I will travel to Ghana to be present at the burial of Kofi Awoonor. I will because he is a great Ghanaian poet. I will because he is a remarkable African thinker and mentor. I will because he traveled to Jamaica from Ghana to bury my father, his dear friend and mentor, in 1984. I will because he is my uncle, my mother’s cousin.
Last night, I received news that Kofi Awoonor, the Ghanaian poet, diplomat and academic had been shot to death by terrorists in the Westgate Mall in Nairobi, Kenya. I got the news in my hotel, which is about five minutes from the mall.
The news came through diplomatic channels in Ghana. “Barring a miracle, we have lost him. Get some sleep, we have a long wake ahead.” This was the note his protégé and fellow Ghanaian poet, Kofi Anyidoho, sent to me. The Ghanaian ambassador to Kenya and Awoonor’s son later went to identify the body.
Kofi Awoonor and I were in Nairobi for the Storymoja Hay Festival. I had asked him to attend the festival to help celebrate some new initiatives in African poetry that I was spearheading, and his new book, “Promise of Hope: New and Selected Poems,” is to be the lead book of the new African Poetry Book Series to appear early next year.
He agreed to come and join poets like Nii Parkes, Warsan Shire, Clifton Gachagua, and novelist Teju Cole for Storymoja Hay Festival, a literary festival held each year in Nairobi.
I saw him a day earlier than that fateful day. It had been a few years since I had last seen him in Ghana. We embraced. We laughed a lot, sharing witty and biting jokes in sotto voce during an often-amusing press conference. That afternoon he gave hope and encouragement to so many poets and writers who gathered to hear him offer a master class for poets.
He did not make the next session. The final day of the festival was cancelled, and our final session for Sunday that was to focus on Poetry and Activism was cancelled.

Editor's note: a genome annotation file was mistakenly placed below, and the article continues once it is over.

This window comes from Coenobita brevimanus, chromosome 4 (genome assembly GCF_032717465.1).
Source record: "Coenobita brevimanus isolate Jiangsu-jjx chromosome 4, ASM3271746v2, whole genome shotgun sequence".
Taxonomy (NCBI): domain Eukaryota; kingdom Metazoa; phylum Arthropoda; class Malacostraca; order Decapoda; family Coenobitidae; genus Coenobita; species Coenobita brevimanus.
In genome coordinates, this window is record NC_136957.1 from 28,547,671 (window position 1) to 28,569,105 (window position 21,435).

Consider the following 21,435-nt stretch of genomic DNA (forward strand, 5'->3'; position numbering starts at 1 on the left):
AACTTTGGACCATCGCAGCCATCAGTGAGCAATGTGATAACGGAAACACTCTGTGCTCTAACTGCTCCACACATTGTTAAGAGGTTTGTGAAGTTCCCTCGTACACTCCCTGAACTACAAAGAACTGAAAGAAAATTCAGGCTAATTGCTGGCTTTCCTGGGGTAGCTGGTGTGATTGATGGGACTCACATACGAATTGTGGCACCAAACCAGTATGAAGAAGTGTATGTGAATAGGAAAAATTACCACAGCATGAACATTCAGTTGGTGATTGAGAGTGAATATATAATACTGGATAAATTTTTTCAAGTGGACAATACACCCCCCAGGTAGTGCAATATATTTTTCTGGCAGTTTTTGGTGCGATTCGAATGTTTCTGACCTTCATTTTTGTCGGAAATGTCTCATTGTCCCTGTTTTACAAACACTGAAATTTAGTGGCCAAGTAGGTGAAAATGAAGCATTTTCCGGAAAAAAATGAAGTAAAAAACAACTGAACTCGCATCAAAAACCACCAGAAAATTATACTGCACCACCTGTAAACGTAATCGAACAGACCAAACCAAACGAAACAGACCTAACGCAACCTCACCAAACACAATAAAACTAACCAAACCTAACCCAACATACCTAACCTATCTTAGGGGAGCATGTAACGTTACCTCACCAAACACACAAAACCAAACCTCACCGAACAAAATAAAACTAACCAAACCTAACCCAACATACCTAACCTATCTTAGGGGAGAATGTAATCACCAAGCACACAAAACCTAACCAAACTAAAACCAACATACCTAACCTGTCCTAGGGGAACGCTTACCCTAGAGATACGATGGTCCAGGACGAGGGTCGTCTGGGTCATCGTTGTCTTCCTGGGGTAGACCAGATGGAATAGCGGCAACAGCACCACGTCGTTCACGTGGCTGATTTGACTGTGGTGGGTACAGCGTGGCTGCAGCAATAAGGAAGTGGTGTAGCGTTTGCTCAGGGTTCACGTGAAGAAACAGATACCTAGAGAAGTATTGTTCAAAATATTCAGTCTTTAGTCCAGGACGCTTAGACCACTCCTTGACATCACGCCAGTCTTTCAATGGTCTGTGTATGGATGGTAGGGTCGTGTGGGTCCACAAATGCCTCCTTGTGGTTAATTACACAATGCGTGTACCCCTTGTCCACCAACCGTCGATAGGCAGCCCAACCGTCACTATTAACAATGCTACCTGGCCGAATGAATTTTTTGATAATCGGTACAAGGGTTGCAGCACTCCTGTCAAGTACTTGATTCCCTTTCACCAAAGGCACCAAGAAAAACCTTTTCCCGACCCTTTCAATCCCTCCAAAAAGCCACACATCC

Kofi Awoonor was born in Ghana 1935, and after his first book of poems in 1964, he would go on to publish several books of poems including, “The House by the Sea“which chronicled his time in detention in Ghana on death row in the 1970s. He is often best known for his novel, “This Earth My Brother,” and for many, he is known as the other great African diplomat. Until very recently, he has never stopped holding a university post in Ghana or outside of Ghana. He is called affectionately, “Prof” by Ghanaian friends and writers.
Those who will carry the heaviness of loss will be his immediate family beginning with his son who was shot and wounded in the Mall and who had traveled to Kenya to be with his father and to support him. There are other siblings, other cousins, other extended families, thousands of past students, and a Ghanaian nation that will mourn his death deeply.
Awoonor’s verse is distinguished by its almost seamless combination of the syntax, cadence, and posture of the traditional Ewe poetic tradition, and the lyric concerns of modernist poetry. His confidence in his Ewe voice and culture made him more likely to reshape English prosody than for English prosody to alter him.
In his last poems, he continues his fascinating dance with the prospect of death that began with the tactile and violent possibilities that haunted him during his time in prison. Now, he embraces inevitability and faces it with grace and peace:
And death, when he comes
to the door with his own
inimitable calling card
shall find a homestead
resurrected with laughter and dance
and the festival of the meat
of the young lamb and the red porridge
of the new corn
I take comfort in the sheer beauty of this lyric, and in the fact that at some level, he may have been ready for what he had to face in that mall yesterday.
There is a certain heaviness to fear, to disquiet, to anxiety. It is all too familiar to so many people around the world. It is the product of terror. Driving through Nairobi today, it has been hard for me because I am mourning and a death, and yet I am seeking to fight the heaviness of fear that has consumed the city.
I remember a phrase that Kofi Awoonor, my father and their fellow revolutionary cronies would use to describe themselves, “Old campaigners,” they would say, “I am an old campaigner!” This, too, gives comfort.
Kwame Dawes, Ghanaian born Jamaican poet and writer, is Chancellors Professor of English at the University of Nebraska and Editor of Prairie Schooner. He is the author of “Duppy Conqueror: New and Selected Poems” (Copper Canyon, 2013). Dawes is series editor of the African Poetry Book Fund which is set to publish Awoonor’s latest collection, “Promises of Hope: New and Selected Poems” in 2014.